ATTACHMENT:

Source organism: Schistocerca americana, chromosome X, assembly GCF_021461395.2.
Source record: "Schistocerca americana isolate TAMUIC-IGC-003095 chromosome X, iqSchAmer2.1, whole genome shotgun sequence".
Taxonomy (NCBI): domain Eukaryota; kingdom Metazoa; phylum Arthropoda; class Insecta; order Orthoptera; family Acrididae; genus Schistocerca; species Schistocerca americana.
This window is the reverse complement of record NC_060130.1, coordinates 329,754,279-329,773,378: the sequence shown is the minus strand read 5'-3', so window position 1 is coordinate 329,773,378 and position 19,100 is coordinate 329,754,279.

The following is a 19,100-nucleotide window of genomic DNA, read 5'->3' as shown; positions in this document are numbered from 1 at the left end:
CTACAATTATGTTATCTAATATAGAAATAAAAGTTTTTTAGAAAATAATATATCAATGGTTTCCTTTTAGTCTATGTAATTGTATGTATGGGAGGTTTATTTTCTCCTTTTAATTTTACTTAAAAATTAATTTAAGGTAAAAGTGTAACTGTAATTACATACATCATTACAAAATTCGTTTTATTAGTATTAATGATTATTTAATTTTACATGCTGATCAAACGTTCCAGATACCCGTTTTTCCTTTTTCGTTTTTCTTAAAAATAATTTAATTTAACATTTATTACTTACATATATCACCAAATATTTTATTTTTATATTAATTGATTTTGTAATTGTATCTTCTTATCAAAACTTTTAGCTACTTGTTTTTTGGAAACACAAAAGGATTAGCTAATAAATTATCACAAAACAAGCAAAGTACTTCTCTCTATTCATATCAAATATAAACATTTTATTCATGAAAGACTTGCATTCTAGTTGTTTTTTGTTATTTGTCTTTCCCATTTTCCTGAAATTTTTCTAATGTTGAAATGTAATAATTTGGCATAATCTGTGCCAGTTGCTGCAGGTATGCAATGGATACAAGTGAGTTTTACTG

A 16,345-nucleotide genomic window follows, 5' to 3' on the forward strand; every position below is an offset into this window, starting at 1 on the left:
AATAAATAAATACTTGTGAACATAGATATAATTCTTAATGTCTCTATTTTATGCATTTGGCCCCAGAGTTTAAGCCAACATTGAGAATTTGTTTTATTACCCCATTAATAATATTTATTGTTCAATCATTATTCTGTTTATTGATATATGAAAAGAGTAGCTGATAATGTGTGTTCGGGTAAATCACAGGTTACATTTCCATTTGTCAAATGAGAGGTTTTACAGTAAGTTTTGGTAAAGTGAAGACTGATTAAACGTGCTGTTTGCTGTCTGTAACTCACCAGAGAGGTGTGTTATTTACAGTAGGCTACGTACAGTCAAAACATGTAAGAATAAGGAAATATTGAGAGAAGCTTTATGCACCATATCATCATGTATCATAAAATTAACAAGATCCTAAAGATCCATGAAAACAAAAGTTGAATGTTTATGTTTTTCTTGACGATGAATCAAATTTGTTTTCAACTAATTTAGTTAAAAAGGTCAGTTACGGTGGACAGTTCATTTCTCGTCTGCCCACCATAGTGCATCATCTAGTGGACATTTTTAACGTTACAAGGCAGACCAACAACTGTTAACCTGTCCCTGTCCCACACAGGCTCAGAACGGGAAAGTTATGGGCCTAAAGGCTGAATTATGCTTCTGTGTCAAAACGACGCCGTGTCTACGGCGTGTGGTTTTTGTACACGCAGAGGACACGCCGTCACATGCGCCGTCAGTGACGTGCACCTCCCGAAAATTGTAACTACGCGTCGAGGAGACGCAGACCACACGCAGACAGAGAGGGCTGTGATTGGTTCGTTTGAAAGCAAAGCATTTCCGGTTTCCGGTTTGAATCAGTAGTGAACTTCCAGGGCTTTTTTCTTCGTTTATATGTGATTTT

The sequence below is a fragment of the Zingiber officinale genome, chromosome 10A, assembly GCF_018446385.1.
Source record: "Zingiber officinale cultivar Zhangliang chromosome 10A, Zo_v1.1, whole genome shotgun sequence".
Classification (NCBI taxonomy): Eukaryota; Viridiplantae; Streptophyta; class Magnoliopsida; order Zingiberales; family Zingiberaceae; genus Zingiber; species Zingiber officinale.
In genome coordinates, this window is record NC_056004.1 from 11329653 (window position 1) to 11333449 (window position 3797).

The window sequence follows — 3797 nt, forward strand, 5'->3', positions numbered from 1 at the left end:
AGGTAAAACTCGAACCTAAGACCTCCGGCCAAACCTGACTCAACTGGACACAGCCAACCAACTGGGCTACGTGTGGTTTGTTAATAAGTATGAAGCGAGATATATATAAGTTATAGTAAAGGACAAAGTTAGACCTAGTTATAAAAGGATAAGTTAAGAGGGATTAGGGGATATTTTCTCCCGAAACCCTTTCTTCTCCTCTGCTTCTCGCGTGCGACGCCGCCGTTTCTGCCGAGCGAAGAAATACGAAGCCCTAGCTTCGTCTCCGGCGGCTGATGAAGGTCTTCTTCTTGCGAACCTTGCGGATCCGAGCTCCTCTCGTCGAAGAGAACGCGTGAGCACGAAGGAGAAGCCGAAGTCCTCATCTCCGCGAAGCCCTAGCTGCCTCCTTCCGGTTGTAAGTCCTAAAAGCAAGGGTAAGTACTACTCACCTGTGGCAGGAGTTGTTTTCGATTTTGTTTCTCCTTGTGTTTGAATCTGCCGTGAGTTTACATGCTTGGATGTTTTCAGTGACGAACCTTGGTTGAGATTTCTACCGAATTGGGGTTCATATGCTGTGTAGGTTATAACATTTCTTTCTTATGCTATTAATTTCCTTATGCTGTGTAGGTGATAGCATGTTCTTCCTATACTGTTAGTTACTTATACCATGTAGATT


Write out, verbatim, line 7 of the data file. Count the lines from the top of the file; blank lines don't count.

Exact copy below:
A 16,345-nucleotide genomic window follows, 5' to 3' on the forward strand; every position below is an offset into this window, starting at 1 on the left: